The sign of religious concern is that they appear to strive to seek the pleasure of Allah in their worship, conduct, and life dealings.

The sign of good character is that they’re gentle, easy-going, and can control themselves in anger and negative situations. Marrying such a person will facilitate for you the good of this life and the next.

May Allah facilitate for you the right choices, and place blessing and good in them for you, your family, and humanity.

And Allah alone gives success.
Faraz Rabbani

Giving & Receiving Gifts

Answered by Shaykh Faraz Rabbani

Question: What does our tradition say about gifts?

Answer: Walaikum assalam wa rahmatullahi wa barakatuh,

I pray this finds you in the best of health and spirits.

It is sunna to give gifts. The Messenger of Allah (peace and blessings be upon him) said, “Exchange gifts (frequently), and you’ll grow to love one another.” [Bukhari]

It is also sunna to accept gifts. The Prophet (Allah bless him and give him peace) did not accept charity, but he did accept gifts and wouldn’t refuse them. [Bukhari]

Gifts are given as expressions of love, appreciation, maintenance of ties, and in reciprocation, and are accepted for the first three of the above meanings.

One wouldn’t reject gifts unless there is a negative meaning greater than the good of gift exchange–such as when the gift is a means to harm; or it is excessive; or imposes an undue burden on the giver or recipient.

The gift belongs to the one who receives it. It is their right to give it away. However, discretion, tact, and the feelings of the giver should be considered carefully (both with regards to whether and how the gift is given away).

And Allah alone gives success.
Faraz Rabbani

Muslim Standard Time: Punctuality & Being Late

Answered by Shaykh Faraz Rabbani

Question: Muslims have a habit of being late to everything. What are the rules governing punctuality and being late?

Answer: Wa Alaykum Assalam wa Rahmatullah wa Barakatuhu,

In the Name of Allah, Most Merciful & Compassionate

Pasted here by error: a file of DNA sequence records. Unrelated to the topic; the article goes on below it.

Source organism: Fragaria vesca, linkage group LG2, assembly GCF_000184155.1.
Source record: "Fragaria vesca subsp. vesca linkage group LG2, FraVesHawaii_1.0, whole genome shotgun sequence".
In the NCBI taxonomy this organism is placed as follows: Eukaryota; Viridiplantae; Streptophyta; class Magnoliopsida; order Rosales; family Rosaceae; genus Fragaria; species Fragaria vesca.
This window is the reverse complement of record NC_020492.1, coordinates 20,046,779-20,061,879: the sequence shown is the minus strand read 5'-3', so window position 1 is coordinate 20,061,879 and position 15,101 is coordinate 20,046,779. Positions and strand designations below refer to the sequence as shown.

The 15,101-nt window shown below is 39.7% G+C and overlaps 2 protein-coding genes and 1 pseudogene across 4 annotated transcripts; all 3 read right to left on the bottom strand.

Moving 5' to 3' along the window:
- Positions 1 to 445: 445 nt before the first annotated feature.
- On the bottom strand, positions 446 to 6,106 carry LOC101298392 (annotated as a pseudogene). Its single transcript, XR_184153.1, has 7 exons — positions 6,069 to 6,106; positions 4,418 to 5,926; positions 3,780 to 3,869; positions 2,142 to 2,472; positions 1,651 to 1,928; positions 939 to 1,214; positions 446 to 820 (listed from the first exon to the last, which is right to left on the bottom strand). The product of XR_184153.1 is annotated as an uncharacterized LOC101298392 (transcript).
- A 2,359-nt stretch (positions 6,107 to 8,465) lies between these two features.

Agreeing to be somewhere at a given time is akin to a promise and the fiqh of promises therefore applies to it. It is improper to make a promise without firm resolve and reasonable surety of fulfilling it. However, it is not sinful if it is due to secondary issues that may arise and prevent one from fulfilling it.

However, contractual matters such as jobs, classes, and appointments are different. Allah says: “Oh you who believe, fulfill your contracts”. The scholars have explained that “contracts” here refers to every type of commitment. It is obligatory (fard) to be on time if this is the expectation. Even being a little late is at least improper, and is unbecoming of a Muslim. Undue delay is otherwise sinful. Slight delays that are customarily overlooked are not.

The believers should uphold themselves to the most excellent of character. The Messenger of Allah (Allah bless him and give him peace) said “The closest of you to me on the Day of Judgment are those best of character.”

Shaykh Muhammad Qaylish mentions that when the Shariah is distant from society, such as in our times, we are ambassadors of Islam and must act in order to uphold a favorable impression of Islam. This entails:

1. upholding commitments with excellence

2. being easy-going without being lax.

And Allah Most High knows best.

Wassalam,
Faraz Rabbani

Calling People of Other Beliefs to Islam

Answered by Sidi Abdullah Anik Misra

Question: I was recently speaking to a Christian neighbor of mine about the Deen and he cited something from the Bible which says, “But even if we, or an angel from the heaven, preach any other gospel to you other than what we have preached to you, let him be accursed.” (Galatians 1:10, New Testament) This is the first time I have come across this from a Christian (I am surrounded by them, being that me and my family are the only Muslims in the area). He basically cited this to discredit the revelation of the Qur’an by Jibr’il (as) to Sayyiduna Muhammad (saaws). I did not know how to properly reply to this statement. Can you guide me to how to properly reply to this, because I am constantly being bombarded by Ahl ul Kitab trying to convert me to their beliefs?

Answer: Wa alaikum salaam wa rahmatullahi wa barakatuh,

Thank you very much for your question.  Firstly, I want to commend you for your concern to speak the Truth in a way that it will be received best.  Secondly, I want to commend your entire family for upholding the Deen although you are the only Muslims in your area- may Allah Ta’ala make you all a light and an example for your neighbors.

Your question touches on a few different points, so it is important to treat the answer in parts.   The general answer to all of this is that if you are surrounded by practicing Christian neighbors, it is not productive to engage in tit-for-tat debate on every little religious point.  It wastes your time from more beneficial pursuits, creates an atmosphere of competition, and spoils relations between neighbors.

Know Your Own Beliefs Well